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Publication numberUS4162669 A
Publication typeGrant
Application numberUS 05/874,483
Publication dateJul 31, 1979
Filing dateFeb 2, 1978
Priority dateFeb 22, 1977
Also published asDE2807149A1, DE2807149C2
Publication number05874483, 874483, US 4162669 A, US 4162669A, US-A-4162669, US4162669 A, US4162669A
InventorsToshihiko Igashira, Shunzo Yamaguchi, Hisasi Kawai, Seiji Morino, Naoki Umeda
Original AssigneeToyota Jidosha Kogyo Kabushiki Kaisha
Export CitationBiBTeX, EndNote, RefMan
External Links: USPTO, USPTO Assignment, Espacenet
Ignition system for rotary piston engines
US 4162669 A
Abstract
An ignition system for rotary piston engine wherein a glow plug mounted in the epitrochoidal housing of the engine is supplied with electric power to maintain the surface temperature of the glow plug within a range from 900 to 1100 C. A control unit for controlling the supply of electric power to the glow plug produces an output pulse signal the pulse width thereof being varied depending on engine operating conditions such as the amount of fuel supply and engine rotational speeds. A power circuit receives the pulse signal from the control unit and on-off controls the supply of electric power to the plug from a battery.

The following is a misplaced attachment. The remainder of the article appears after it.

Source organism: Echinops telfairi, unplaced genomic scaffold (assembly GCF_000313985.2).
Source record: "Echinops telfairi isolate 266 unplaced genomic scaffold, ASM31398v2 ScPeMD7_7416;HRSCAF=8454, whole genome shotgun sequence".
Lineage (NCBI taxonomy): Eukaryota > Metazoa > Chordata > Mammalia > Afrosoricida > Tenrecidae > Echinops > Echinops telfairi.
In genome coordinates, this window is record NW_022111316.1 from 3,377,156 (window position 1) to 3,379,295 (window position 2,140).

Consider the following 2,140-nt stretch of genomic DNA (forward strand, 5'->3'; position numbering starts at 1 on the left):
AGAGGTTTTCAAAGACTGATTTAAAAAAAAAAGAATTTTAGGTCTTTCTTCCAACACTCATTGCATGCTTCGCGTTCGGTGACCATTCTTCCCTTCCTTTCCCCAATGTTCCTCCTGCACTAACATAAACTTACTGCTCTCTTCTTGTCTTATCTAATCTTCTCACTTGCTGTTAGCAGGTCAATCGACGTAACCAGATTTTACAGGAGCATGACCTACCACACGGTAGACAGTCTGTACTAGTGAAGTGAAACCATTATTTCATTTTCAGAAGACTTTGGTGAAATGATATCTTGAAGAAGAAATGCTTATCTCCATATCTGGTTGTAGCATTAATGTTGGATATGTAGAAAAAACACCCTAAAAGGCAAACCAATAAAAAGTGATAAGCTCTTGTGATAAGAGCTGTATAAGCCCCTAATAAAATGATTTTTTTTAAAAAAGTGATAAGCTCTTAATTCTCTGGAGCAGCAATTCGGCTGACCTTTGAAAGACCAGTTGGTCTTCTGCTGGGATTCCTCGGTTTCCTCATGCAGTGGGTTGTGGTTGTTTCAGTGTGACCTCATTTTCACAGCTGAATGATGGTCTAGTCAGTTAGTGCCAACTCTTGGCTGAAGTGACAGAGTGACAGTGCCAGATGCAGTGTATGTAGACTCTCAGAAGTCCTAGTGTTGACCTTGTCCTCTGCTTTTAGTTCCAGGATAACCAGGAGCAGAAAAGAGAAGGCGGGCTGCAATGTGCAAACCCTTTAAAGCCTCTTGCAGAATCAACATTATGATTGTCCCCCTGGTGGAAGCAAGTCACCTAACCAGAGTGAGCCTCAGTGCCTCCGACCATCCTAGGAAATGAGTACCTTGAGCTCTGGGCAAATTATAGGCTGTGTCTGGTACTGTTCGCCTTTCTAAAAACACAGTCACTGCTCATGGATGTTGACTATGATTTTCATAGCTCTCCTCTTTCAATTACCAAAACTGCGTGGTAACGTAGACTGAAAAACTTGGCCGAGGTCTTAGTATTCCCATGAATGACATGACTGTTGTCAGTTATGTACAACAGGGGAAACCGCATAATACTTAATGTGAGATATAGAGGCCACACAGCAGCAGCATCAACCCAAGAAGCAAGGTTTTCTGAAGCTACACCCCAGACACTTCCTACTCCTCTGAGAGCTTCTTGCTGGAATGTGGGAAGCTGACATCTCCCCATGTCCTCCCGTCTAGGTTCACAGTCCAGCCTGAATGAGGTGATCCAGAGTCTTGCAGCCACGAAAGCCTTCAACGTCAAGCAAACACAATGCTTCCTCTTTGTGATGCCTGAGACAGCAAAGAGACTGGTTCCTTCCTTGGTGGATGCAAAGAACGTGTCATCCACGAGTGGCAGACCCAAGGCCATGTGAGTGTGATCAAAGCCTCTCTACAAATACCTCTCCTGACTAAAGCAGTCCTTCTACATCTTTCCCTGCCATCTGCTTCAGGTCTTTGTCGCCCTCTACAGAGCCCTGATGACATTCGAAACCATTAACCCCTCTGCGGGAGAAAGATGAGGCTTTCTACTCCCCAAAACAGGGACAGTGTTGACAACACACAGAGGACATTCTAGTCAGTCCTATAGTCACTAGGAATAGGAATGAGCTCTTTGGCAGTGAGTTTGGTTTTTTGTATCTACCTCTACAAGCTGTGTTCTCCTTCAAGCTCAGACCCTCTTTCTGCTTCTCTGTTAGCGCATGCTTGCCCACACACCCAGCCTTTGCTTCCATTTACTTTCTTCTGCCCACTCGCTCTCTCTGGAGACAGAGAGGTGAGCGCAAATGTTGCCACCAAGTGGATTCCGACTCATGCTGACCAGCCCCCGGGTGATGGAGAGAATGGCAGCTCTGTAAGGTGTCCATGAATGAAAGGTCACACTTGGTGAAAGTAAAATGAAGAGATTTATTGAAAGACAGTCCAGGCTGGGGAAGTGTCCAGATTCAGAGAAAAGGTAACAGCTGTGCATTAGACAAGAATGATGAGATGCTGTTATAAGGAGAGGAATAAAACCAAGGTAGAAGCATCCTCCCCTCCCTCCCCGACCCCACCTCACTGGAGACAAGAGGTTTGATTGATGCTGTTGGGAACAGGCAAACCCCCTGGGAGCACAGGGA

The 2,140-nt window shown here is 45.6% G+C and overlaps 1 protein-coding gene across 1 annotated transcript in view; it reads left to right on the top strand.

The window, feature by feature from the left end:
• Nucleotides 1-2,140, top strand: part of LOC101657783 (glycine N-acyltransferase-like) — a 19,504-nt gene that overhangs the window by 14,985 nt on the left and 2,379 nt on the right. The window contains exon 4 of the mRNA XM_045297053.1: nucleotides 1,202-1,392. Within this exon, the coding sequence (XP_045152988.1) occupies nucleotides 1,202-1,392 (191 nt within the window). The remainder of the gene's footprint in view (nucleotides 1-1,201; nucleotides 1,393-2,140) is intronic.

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Claims(5)
We claim:
1. An ignition system for a rotary piston engine comprising:
a glow plug mounted in an epitrochoidal housing of an engine on the leading side of the trochoidal minor axis of said housing in the direction of rotation of a rotor;
engine speed detecting means for detecting the rotational speed of said engine;
parameter detecting means for detecting the amount of fuel supply to said engine or an engine operating parameter related to said amount of fuel supply; and
an ignition control circuit connected to said engine speed detecting means and said parameter detecting means and responsive to the signals therefrom to control the supply of power to said glow plug thereby to maintain the temperature of said glow plug within a predetermined temperature range.
2. An ignition system according to claim 1, wherein said ignition control circuit supplies to said glow plug an amount of electric power determined by the following equation or power substantially equivalent to said amount:
P=A-B(F/N)
where
P=power supply (W),